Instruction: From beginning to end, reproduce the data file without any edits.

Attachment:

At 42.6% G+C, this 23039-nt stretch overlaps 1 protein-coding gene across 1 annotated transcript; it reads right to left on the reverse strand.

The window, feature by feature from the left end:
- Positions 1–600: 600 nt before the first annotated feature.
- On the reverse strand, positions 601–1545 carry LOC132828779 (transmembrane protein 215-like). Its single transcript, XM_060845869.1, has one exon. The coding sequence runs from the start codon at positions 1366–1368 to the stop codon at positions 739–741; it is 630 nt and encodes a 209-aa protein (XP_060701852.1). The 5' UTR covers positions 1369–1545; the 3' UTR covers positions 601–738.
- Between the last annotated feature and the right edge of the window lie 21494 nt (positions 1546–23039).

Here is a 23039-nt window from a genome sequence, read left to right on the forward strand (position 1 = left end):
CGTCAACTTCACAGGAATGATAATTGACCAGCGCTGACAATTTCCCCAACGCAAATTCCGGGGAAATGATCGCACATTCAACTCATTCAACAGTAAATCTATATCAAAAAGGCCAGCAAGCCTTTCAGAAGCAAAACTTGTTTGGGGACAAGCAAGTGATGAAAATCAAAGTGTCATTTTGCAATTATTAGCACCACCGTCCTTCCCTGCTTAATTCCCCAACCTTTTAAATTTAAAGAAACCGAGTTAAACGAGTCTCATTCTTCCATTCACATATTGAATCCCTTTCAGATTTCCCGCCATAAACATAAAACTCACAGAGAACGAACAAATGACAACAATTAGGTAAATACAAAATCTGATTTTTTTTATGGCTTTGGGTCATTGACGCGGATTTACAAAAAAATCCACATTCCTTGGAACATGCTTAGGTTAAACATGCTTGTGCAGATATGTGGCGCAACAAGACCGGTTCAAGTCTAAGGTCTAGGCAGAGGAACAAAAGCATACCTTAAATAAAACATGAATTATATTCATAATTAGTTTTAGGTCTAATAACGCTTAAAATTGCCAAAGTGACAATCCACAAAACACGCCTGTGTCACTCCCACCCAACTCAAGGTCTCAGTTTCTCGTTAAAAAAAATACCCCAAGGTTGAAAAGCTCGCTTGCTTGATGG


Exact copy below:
At 42.6% G+C, this 23039-nt stretch overlaps 1 protein-coding gene across 1 annotated transcript; it reads right to left on the reverse strand.

The window, feature by feature from the left end:
- Positions 1–600: 600 nt before the first annotated feature.
- On the reverse strand, positions 601–1545 carry LOC132828779 (transmembrane protein 215-like). Its single transcript, XM_060845869.1, has one exon. The coding sequence runs from the start codon at positions 1366–1368 to the stop codon at positions 739–741; it is 630 nt and encodes a 209-aa protein (XP_060701852.1). The 5' UTR covers positions 1369–1545; the 3' UTR covers positions 601–738.
- Between the last annotated feature and the right edge of the window lie 21494 nt (positions 1546–23039).

Here is a 23039-nt window from a genome sequence, read left to right on the forward strand (position 1 = left end):
CGTCAACTTCACAGGAATGATAATTGACCAGCGCTGACAATTTCCCCAACGCAAATTCCGGGGAAATGATCGCACATTCAACTCATTCAACAGTAAATCTATATCAAAAAGGCCAGCAAGCCTTTCAGAAGCAAAACTTGTTTGGGGACAAGCAAGTGATGAAAATCAAAGTGTCATTTTGCAATTATTAGCACCACCGTCCTTCCCTGCTTAATTCCCCAACCTTTTAAATTTAAAGAAACCGAGTTAAACGAGTCTCATTCTTCCATTCACATATTGAATCCCTTTCAGATTTCCCGCCATAAACATAAAACTCACAGAGAACGAACAAATGACAACAATTAGGTAAATACAAAATCTGATTTTTTTTATGGCTTTGGGTCATTGACGCGGATTTACAAAAAAATCCACATTCCTTGGAACATGCTTAGGTTAAACATGCTTGTGCAGATATGTGGCGCAACAAGACCGGTTCAAGTCTAAGGTCTAGGCAGAGGAACAAAAGCATACCTTAAATAAAACATGAATTATATTCATAATTAGTTTTAGGTCTAATAACGCTTAAAATTGCCAAAGTGACAATCCACAAAACACGCCTGTGTCACTCCCACCCAACTCAAGGTCTCAGTTTCTCGTTAAAAAAAATACCCCAAGGTTGAAAAGCTCGCTTGCTTGATGG